At the St. Pierre event, dignitaries included NDP Premier Ed Schreyer and his wife Lily; Education Minister Saul Miller, a stalwart of the Jewish community; and in his role as a Federal Minister for the Pierre Trudeau Liberal government, the aforementioned James Richardson.


That same day, she took part in a ceremony in Lower Fort Garry to ‘pick up the rent’ from The Hudson’s Bay Company. Three thousand people stood in the rain to watch the fulfillment of the original charter of HBC which “stipulated that payment of two elk and two black beaver be made whenever a reigning monarch entered the enormous area of present-day Western Canada over which the HBS ruled.” One change from her 1959 participation in the ritual was that real live beavers, trapped in the Swan River area, replaced the traditional pelts.


”The elks’ heads presumably go into storage with the growing herd of royal elk heads,” wryly noted Dave Stockand, while the beavers awaited being transferred to their new home at the London Zoo.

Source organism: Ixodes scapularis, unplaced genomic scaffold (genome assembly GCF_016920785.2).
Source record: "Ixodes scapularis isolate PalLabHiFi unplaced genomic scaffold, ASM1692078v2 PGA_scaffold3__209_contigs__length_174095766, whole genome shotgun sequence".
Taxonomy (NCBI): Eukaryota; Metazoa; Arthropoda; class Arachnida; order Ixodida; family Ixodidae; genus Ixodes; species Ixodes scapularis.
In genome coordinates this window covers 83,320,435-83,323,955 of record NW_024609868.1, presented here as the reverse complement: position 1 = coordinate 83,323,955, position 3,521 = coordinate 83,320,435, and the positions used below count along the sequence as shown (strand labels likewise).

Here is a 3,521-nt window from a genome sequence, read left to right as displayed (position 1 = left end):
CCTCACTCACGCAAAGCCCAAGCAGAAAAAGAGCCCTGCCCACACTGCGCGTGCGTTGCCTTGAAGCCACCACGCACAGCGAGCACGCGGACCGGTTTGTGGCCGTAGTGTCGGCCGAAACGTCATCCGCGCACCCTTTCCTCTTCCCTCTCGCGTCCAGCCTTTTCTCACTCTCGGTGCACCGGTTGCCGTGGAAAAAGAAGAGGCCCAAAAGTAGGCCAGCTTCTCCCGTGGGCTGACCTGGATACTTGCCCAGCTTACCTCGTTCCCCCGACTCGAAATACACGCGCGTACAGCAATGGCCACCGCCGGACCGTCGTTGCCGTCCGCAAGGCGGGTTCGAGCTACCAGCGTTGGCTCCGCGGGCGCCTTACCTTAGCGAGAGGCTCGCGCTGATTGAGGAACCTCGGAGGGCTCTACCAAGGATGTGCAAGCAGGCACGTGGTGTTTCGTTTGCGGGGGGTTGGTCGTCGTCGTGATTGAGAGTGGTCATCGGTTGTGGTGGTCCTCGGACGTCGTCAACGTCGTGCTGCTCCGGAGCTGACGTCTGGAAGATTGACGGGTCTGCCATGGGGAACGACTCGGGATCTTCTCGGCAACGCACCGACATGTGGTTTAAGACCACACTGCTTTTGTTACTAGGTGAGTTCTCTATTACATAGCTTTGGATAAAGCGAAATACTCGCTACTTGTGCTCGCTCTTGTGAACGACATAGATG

Manitobans flocked to get a glimpse


The Royals travelled from north to south with the Queen, Prince Phillip, Princess Anne and Prince Charles charming everyone, and the stories described all the minority populations that came out and met with them, including the Francophone community, Hutterites, Ukrainians, and First Nations.


At the Manitoba legislature, over 100,000 citizens gathered to see them, which would no doubt in modern times be called “Royalmania”.


Legendary news bureau chief Charles Lynch observed of the tour, “The heir to the throne, Prince Charles, was introduced to Canadians for the first time, and we to him, with favourable impression on both sides.” He noted “that unforgettable final day of mass jubilation in Winnipeg.”


Upon the conclusion of the Royal visit, a front-page editorial by the Tribune said, “The impression left by this gracious and gentle sovereign is already becoming a cherished memory to tens of thousands of men and women in all walks of life. Manitobans will long remember the warmth and friendliness that the Queen, her husband, and her children engendered wherever she went.”